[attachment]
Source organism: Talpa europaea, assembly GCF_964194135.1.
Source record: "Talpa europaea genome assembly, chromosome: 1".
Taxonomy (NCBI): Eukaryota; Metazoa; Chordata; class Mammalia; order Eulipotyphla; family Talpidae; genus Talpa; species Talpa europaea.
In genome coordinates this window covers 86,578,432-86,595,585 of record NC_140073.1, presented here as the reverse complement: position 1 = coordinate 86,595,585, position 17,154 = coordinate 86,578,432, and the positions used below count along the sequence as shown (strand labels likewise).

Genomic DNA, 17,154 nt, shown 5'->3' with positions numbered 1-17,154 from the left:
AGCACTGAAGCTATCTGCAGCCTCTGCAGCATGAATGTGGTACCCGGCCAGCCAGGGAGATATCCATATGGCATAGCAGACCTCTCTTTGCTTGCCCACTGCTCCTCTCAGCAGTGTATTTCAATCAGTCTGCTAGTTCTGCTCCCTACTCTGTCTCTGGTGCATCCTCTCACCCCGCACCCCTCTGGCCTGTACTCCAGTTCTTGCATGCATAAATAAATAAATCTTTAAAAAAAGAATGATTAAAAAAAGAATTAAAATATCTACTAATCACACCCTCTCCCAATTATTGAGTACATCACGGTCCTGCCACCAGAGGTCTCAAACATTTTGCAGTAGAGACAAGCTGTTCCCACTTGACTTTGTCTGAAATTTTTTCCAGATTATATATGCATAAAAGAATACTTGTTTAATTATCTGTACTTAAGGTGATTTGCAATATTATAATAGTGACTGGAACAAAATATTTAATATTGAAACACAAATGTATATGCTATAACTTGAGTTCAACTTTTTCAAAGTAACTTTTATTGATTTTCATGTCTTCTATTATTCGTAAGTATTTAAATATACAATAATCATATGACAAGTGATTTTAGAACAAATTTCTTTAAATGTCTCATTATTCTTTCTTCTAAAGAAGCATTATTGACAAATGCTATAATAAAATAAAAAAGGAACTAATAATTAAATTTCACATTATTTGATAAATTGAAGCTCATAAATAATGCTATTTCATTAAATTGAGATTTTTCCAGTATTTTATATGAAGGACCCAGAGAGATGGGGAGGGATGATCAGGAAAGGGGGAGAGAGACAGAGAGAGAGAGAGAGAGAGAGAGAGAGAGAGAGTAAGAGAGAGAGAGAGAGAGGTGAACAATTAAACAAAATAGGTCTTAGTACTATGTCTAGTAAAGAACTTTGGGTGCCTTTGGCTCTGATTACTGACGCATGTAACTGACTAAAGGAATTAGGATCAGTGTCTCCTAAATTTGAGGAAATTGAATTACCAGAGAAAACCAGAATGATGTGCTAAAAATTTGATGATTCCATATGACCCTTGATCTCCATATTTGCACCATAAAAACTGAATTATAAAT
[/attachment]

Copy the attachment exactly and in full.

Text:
Source organism: Talpa europaea, assembly GCF_964194135.1.
Source record: "Talpa europaea genome assembly, chromosome: 1".
Taxonomy (NCBI): Eukaryota; Metazoa; Chordata; class Mammalia; order Eulipotyphla; family Talpidae; genus Talpa; species Talpa europaea.
In genome coordinates this window covers 86,578,432-86,595,585 of record NC_140073.1, presented here as the reverse complement: position 1 = coordinate 86,595,585, position 17,154 = coordinate 86,578,432, and the positions used below count along the sequence as shown (strand labels likewise).

Genomic DNA, 17,154 nt, shown 5'->3' with positions numbered 1-17,154 from the left:
AGCACTGAAGCTATCTGCAGCCTCTGCAGCATGAATGTGGTACCCGGCCAGCCAGGGAGATATCCATATGGCATAGCAGACCTCTCTTTGCTTGCCCACTGCTCCTCTCAGCAGTGTATTTCAATCAGTCTGCTAGTTCTGCTCCCTACTCTGTCTCTGGTGCATCCTCTCACCCCGCACCCCTCTGGCCTGTACTCCAGTTCTTGCATGCATAAATAAATAAATCTTTAAAAAAAGAATGATTAAAAAAAGAATTAAAATATCTACTAATCACACCCTCTCCCAATTATTGAGTACATCACGGTCCTGCCACCAGAGGTCTCAAACATTTTGCAGTAGAGACAAGCTGTTCCCACTTGACTTTGTCTGAAATTTTTTCCAGATTATATATGCATAAAAGAATACTTGTTTAATTATCTGTACTTAAGGTGATTTGCAATATTATAATAGTGACTGGAACAAAATATTTAATATTGAAACACAAATGTATATGCTATAACTTGAGTTCAACTTTTTCAAAGTAACTTTTATTGATTTTCATGTCTTCTATTATTCGTAAGTATTTAAATATACAATAATCATATGACAAGTGATTTTAGAACAAATTTCTTTAAATGTCTCATTATTCTTTCTTCTAAAGAAGCATTATTGACAAATGCTATAATAAAATAAAAAAGGAACTAATAATTAAATTTCACATTATTTGATAAATTGAAGCTCATAAATAATGCTATTTCATTAAATTGAGATTTTTCCAGTATTTTATATGAAGGACCCAGAGAGATGGGGAGGGATGATCAGGAAAGGGGGAGAGAGACAGAGAGAGAGAGAGAGAGAGAGAGAGAGAGAGAGTAAGAGAGAGAGAGAGAGAGGTGAACAATTAAACAAAATAGGTCTTAGTACTATGTCTAGTAAAGAACTTTGGGTGCCTTTGGCTCTGATTACTGACGCATGTAACTGACTAAAGGAATTAGGATCAGTGTCTCCTAAATTTGAGGAAATTGAATTACCAGAGAAAACCAGAATGATGTGCTAAAAATTTGATGATTCCATATGACCCTTGATCTCCATATTTGCACCATAAAAACTGAATTATAAAT